In the Voice of Moreau: How interesting it is that Jesus says “take up your cross and follow me” before the explicit revelation of his own cross on Mt. Calvary. How did he know about the cross in advance? Could it be that the cross is not just simply some historical mode of execution that has happened to find a spot in our tradition, but rather a fundamental fact of human existence? The master invites us to take ownership of the cross in our lives instead of letting it be something that victimizes us. We are to reach out, take and consume the cross. We become incorporated into its darkness and heaviness which mysteriously frees us from the burden of ourselves and enables us to actually walk with our Lord on the road of sure faith. This act of trust is the essence of our salvation and can only be experienced once we have permitted the cross to descend into the keyhole of our souls and lock the door that leads to reliance on one’s own self. And while most of us spend most of our days and nights going around in circles, thinking and worrying within the psychological space that is designed for the cross, we are faced with the choice this very day to receive the cross with a courageous mind and an open heart. Let us be women and men who finally listen to these pangs of hunger! Let us take the risk of obedience to this divine directive! Ave Crux Spes Unica!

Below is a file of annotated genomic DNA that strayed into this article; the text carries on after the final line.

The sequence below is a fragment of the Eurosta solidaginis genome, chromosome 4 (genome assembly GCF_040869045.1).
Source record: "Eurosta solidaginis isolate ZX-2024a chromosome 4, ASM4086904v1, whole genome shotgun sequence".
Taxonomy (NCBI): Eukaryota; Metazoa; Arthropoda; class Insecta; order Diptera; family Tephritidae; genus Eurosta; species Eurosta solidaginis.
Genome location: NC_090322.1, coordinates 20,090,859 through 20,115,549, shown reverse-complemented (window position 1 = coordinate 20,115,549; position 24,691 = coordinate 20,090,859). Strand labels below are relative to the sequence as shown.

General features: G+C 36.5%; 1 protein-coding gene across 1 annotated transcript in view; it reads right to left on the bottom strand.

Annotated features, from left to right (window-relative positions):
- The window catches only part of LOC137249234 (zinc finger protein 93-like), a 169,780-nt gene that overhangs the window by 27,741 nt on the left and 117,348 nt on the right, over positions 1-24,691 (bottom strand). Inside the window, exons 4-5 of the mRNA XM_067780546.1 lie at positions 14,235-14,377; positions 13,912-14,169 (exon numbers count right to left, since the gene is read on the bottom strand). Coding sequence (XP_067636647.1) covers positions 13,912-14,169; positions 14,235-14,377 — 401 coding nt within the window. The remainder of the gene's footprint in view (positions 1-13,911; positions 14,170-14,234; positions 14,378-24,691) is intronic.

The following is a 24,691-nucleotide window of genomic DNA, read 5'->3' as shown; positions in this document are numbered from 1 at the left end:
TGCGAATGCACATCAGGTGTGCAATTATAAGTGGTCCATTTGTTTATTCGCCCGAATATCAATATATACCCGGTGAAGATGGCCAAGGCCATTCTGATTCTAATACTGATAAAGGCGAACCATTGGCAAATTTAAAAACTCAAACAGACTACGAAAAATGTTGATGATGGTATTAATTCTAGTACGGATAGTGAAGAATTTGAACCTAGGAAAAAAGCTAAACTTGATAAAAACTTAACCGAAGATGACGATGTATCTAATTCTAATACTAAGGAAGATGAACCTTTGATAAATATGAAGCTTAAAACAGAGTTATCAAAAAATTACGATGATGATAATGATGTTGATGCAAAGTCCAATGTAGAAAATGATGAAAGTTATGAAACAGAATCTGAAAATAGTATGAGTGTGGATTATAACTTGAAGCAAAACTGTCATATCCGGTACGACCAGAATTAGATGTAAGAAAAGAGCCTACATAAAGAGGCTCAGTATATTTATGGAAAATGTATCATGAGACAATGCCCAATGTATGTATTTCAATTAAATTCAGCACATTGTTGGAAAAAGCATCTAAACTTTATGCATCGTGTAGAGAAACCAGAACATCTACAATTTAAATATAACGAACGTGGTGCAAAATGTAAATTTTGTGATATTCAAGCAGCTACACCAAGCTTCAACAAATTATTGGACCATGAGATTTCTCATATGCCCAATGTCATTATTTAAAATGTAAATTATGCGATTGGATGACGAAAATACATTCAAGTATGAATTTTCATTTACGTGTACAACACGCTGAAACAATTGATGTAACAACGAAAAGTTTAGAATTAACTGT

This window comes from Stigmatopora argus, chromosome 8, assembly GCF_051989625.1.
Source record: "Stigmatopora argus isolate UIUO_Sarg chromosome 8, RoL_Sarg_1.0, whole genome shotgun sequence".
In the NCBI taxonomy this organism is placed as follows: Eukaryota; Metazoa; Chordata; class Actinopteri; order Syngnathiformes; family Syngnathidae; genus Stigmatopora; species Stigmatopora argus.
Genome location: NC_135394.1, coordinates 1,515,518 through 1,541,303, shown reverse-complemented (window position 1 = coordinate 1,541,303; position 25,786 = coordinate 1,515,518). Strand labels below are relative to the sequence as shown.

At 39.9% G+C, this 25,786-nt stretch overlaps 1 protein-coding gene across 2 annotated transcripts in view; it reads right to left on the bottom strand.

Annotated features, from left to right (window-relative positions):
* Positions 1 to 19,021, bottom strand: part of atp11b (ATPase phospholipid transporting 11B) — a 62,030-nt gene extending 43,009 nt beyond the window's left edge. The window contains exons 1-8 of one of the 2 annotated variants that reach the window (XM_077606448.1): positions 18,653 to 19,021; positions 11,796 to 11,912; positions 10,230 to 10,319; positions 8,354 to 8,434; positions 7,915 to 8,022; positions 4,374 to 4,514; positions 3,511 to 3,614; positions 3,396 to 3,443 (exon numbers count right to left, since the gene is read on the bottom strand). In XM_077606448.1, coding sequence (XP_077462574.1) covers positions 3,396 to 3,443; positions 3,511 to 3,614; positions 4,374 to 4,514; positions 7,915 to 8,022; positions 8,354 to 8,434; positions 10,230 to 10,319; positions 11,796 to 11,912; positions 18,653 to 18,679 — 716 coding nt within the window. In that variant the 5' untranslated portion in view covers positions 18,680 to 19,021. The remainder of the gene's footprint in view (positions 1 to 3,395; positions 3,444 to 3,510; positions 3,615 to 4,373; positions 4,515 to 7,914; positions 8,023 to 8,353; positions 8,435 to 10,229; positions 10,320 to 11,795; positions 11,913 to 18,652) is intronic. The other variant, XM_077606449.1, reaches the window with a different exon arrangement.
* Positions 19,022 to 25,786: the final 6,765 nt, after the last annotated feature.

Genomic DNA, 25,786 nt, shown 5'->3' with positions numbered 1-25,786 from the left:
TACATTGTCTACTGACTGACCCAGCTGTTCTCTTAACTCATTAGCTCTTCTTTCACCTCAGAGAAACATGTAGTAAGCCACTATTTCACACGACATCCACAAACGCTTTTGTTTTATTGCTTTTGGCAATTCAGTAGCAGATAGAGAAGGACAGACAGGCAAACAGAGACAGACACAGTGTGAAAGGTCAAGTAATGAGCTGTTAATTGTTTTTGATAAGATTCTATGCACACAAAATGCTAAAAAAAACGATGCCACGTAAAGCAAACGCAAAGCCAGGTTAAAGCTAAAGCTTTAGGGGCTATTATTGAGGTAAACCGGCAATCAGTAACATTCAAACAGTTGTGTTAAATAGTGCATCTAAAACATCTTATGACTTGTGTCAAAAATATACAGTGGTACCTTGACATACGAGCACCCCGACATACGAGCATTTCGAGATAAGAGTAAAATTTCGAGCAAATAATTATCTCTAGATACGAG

Holy Cross Educator’s Reply: In a capitalist society such as lived in the United States, becoming self-reliant is seen as more than a good—it is the goal programmed into all children from the time they are encouraged to say, “Mama”. Indeed, if potty-training does not go as planned, from that time forward a person has the potential for becoming both a physical and societal cripple. This person must rely upon others for the most basic needs. All you need do is drive anywhere in any city across the country to see men and women reduced to standing on street corners begging for money, a job, sometimes food. In the 17th century, it is Descartes who bellowed, “I think, therefore, I am”; in the 18th century, Rousseau proclaims that all truth lies within the self; in the 19th century it is Emerson who famously concluded that “a foolish consistency is the hobgoblin of little minds, adored by statesmen and philosophers and divines.” Avoid conformity at all costs! Today, so many believe that truth is truly found through whichever technological device one has attached to one’s fingers. The 19th century romantic poet Keats waxes that “truth is beauty and beauty truth” and that is all one needs to know. Is the truly, verifiable, true truth found within or without? And how does a teacher assist students to arrive at the truth? The CSC educator’s reason to be is to assist students to love truth so much that it becomes a lifelong quest. No easy task these days. We must teach children to be wakeful and ever mindful not to forget that they are like deer that pant for living water (Psalm 42). Blessed Moreau concludes that CSC educators must be zealots to make God known, loved and served. The knowledge of, love of and service of the Crux, spes unica. There can be no other lesson plan but the one that clearly teaches that reliance upon anything other than the paradox of the cross is the false quest. Truly, the Cross counter-culturally collides with the secular expectations of becoming self-reliant. Blessed Moreau is legendary for instructing his educators that they must not keep their students ignorant of anything needed for plowing through this valley of tears–the quest toward the Beatific Vision. A true CSC education of the mind and the heart is embedded in the undeniable imitation of Christ. Embrace the cross because it is spes unica.